On eve of Endeavour's last launch, "Shuttle Ennui" (Xeni on The Madeleine Brand show)


Download audio (MP3), or listen to the show here.

I joined The Madeleine Brand Show on the radio today for a chat around what some jokingly refer to as "shuttle ennui," felt by many at NASA (and others whose livelihoods depend on NASA) as the space shuttle program ends.

We so often think of things as large as America's space program as abstractions, and for good reason. Billions of dollars, thousands of people, huge human-made machines that shoot fire and climb toward the stars. But NASA is made of people. And along with all of the NASA employees and contractors whose work relates to the shuttle program, everyone from the Cape Canaveral donut shop owner to the journalists who cover space are affected by the program's end. Right now, to put it simply: everyone's bummin'.

Today, the countdown began for the final launch of shuttle Endeavour, scheduled to lift off Monday morning 8:56:26 a.m. EDT. She'll head to the International Space Station to deliver an array of supplies, including spare parts for the robot DEXTRE ("The Canada Hand"). This will be the 36th shuttle mission to the ISS, STS-134. Last month's launch attempt was scrubbed when problems were discovered in fuel line heaters. One more shuttle launch is scheduled for June, the STS-135 mission with shuttle Atlantis. But that's it: the end of the shuttle era—and the end of tens of thousands of skilled American technology workers' jobs.

I've spent much of the last few weeks wandering around Kennedy Space Center and Johnson Space Center, with Miles O'Brien and the SpaceFlightNow crew, talking to people about how the end of the program impacts their lives. Along the way, I met a number of Boing Boing fans at NASA, and contractors and space nerds who are part of our greater family of happy mutants. Hear more about what I observed in the radio segment.

Do tune in to SpaceFlightNow for Monday's launch webcast with Miles O'Brien, David Waters and astronaut Leroy Chiao. It really is the best launch coverage there is.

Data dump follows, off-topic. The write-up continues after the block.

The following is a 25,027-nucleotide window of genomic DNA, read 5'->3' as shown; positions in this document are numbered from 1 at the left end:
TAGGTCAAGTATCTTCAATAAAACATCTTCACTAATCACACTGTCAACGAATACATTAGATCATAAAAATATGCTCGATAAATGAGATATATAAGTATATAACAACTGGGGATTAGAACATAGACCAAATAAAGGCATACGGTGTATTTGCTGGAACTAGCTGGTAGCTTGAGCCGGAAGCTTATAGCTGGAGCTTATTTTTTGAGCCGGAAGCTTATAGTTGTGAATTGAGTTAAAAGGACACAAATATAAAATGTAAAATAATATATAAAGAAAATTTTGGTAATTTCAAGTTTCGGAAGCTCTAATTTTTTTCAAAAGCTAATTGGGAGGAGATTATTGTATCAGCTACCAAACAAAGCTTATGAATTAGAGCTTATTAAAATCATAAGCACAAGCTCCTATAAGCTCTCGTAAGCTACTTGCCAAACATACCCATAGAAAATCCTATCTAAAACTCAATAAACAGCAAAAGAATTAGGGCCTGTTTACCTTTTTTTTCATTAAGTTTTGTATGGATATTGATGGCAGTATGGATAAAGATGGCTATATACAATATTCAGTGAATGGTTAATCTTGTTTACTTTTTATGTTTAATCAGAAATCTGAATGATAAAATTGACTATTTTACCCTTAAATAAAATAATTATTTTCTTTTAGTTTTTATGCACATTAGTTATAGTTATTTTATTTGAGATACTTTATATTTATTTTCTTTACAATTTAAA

Space fans may also enjoy tuning in to SomaFM's "Mission Control," NASA audio plus trippy ambient electronica, live Monday from JSC. A fun related post from them here.

Related: Flickr galleries of iPhone snapshots I shot on my recent space adventures. KSC (Florida), and JSC (Texas). Above and below, a few of those pix: Shuttle patches behind the counter, at the cigar store where reporters covering launches (including Miles) buy stogies for liftoff luck; a door at nearby Merritt Island airport; the Vehicle Assembly Building, or VAB, at KSC; and an obligatory spaceman smooch I snuck at JSC.



XeniSpaceManSmooch.jpg cigarstore2.jpg


(All images: Creative Commons Attribution Non-Commercial Share-Alike (2.0) snapshots from Xeni's photostream)



  1. 36th?

    I read on a NASA photo release not too long ago that the flag painted on the side of the VAB is roughly the size of a basketball court.

    Farewell shuttle, you marvelous machine…you were decades ahead of your time.

  2. As a current (at least until August) employee at NASA’s Johnson Space Center for the Space Shuttle, I just want to thank y’all for all of your recent space related coverage. I’m glad more people have been able to share in the joy and sadness of these final few missions.